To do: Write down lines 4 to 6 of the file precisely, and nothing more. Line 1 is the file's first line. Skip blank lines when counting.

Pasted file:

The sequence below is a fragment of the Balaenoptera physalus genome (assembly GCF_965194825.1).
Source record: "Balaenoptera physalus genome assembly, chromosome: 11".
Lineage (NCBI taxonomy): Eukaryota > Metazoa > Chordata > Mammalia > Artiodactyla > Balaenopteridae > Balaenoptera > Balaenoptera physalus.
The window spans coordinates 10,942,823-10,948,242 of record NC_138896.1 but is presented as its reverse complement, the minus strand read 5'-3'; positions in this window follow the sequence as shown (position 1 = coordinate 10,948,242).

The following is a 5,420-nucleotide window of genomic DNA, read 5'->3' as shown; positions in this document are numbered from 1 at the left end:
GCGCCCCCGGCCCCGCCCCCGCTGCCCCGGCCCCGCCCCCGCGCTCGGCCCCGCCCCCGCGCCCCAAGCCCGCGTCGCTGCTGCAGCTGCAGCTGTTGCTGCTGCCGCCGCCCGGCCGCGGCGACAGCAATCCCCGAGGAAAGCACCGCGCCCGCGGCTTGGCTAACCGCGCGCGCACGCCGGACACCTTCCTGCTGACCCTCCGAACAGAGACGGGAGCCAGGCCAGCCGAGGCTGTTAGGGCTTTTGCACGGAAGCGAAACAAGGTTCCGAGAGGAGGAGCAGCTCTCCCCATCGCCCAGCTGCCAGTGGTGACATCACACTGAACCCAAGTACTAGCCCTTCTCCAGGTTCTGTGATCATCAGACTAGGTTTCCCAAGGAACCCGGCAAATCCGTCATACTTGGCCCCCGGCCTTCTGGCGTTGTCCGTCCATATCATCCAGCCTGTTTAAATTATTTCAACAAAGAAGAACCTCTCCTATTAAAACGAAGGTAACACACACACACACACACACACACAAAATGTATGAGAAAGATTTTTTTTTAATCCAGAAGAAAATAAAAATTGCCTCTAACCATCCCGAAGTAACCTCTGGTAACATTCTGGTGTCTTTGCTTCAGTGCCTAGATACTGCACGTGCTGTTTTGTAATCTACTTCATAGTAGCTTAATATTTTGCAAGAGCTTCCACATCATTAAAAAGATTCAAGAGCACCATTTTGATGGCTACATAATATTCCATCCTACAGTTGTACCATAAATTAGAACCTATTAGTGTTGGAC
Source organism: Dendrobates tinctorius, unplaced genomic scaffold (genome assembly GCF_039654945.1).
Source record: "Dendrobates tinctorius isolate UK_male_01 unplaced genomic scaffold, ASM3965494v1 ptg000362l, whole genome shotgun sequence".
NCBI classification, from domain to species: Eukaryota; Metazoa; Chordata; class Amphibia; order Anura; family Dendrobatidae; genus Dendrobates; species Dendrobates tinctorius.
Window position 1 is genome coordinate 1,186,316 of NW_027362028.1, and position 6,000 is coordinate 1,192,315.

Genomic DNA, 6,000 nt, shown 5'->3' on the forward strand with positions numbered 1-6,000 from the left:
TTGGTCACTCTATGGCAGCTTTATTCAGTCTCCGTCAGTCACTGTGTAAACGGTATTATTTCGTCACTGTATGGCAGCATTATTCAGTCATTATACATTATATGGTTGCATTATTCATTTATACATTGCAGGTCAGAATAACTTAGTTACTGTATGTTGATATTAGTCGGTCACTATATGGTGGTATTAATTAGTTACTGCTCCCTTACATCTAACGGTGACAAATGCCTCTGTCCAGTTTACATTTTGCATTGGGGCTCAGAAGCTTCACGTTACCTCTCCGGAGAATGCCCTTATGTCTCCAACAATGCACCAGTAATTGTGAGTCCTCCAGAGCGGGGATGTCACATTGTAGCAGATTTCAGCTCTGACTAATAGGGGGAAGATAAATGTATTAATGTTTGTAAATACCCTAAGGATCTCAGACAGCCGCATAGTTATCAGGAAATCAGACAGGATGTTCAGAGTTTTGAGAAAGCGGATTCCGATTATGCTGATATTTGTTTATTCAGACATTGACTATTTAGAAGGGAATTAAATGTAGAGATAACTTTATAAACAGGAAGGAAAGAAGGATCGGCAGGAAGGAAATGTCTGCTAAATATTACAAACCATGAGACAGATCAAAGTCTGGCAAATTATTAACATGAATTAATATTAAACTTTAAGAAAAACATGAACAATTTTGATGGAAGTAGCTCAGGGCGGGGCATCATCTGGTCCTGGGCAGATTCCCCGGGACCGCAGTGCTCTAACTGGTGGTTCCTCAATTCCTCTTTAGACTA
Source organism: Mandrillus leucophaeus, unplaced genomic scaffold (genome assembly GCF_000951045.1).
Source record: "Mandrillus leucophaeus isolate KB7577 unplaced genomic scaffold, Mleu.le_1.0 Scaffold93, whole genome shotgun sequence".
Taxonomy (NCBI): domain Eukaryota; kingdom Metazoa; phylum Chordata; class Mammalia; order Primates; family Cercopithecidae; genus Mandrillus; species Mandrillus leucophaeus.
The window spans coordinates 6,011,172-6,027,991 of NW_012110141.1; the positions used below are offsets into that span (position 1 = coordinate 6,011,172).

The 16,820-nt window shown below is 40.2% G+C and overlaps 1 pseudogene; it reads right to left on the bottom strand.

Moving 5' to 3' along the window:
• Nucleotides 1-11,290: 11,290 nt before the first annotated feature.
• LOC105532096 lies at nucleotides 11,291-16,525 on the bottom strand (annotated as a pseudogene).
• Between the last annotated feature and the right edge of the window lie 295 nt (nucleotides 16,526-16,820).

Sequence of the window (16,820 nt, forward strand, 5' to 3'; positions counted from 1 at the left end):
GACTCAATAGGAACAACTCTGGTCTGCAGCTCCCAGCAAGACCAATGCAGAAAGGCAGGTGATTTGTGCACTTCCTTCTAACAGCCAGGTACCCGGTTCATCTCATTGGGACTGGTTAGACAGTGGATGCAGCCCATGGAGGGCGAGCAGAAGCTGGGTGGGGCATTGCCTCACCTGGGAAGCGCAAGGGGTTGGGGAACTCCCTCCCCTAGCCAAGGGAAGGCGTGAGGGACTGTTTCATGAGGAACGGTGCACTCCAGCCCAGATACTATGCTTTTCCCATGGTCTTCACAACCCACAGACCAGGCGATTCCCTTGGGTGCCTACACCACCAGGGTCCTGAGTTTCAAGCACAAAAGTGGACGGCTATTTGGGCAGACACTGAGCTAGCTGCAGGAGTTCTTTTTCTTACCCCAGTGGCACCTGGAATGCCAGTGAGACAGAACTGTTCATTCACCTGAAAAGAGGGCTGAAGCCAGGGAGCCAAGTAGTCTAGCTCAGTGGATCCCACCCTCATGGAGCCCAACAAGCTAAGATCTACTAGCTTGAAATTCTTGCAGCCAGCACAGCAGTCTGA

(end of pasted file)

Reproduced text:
The window spans coordinates 10,942,823-10,948,242 of record NC_138896.1 but is presented as its reverse complement, the minus strand read 5'-3'; positions in this window follow the sequence as shown (position 1 = coordinate 10,948,242).

The following is a 5,420-nucleotide window of genomic DNA, read 5'->3' as shown; positions in this document are numbered from 1 at the left end:
GCGCCCCCGGCCCCGCCCCCGCTGCCCCGGCCCCGCCCCCGCGCTCGGCCCCGCCCCCGCGCCCCAAGCCCGCGTCGCTGCTGCAGCTGCAGCTGTTGCTGCTGCCGCCGCCCGGCCGCGGCGACAGCAATCCCCGAGGAAAGCACCGCGCCCGCGGCTTGGCTAACCGCGCGCGCACGCCGGACACCTTCCTGCTGACCCTCCGAACAGAGACGGGAGCCAGGCCAGCCGAGGCTGTTAGGGCTTTTGCACGGAAGCGAAACAAGGTTCCGAGAGGAGGAGCAGCTCTCCCCATCGCCCAGCTGCCAGTGGTGACATCACACTGAACCCAAGTACTAGCCCTTCTCCAGGTTCTGTGATCATCAGACTAGGTTTCCCAAGGAACCCGGCAAATCCGTCATACTTGGCCCCCGGCCTTCTGGCGTTGTCCGTCCATATCATCCAGCCTGTTTAAATTATTTCAACAAAGAAGAACCTCTCCTATTAAAACGAAGGTAACACACACACACACACACACACACAAAATGTATGAGAAAGATTTTTTTTTAATCCAGAAGAAAATAAAAATTGCCTCTAACCATCCCGAAGTAACCTCTGGTAACATTCTGGTGTCTTTGCTTCAGTGCCTAGATACTGCACGTGCTGTTTTGTAATCTACTTCATAGTAGCTTAATATTTTGCAAGAGCTTCCACATCATTAAAAAGATTCAAGAGCACCATTTTGATGGCTACATAATATTCCATCCTACAGTTGTACCATAAATTAGAACCTATTAGTGTTGGAC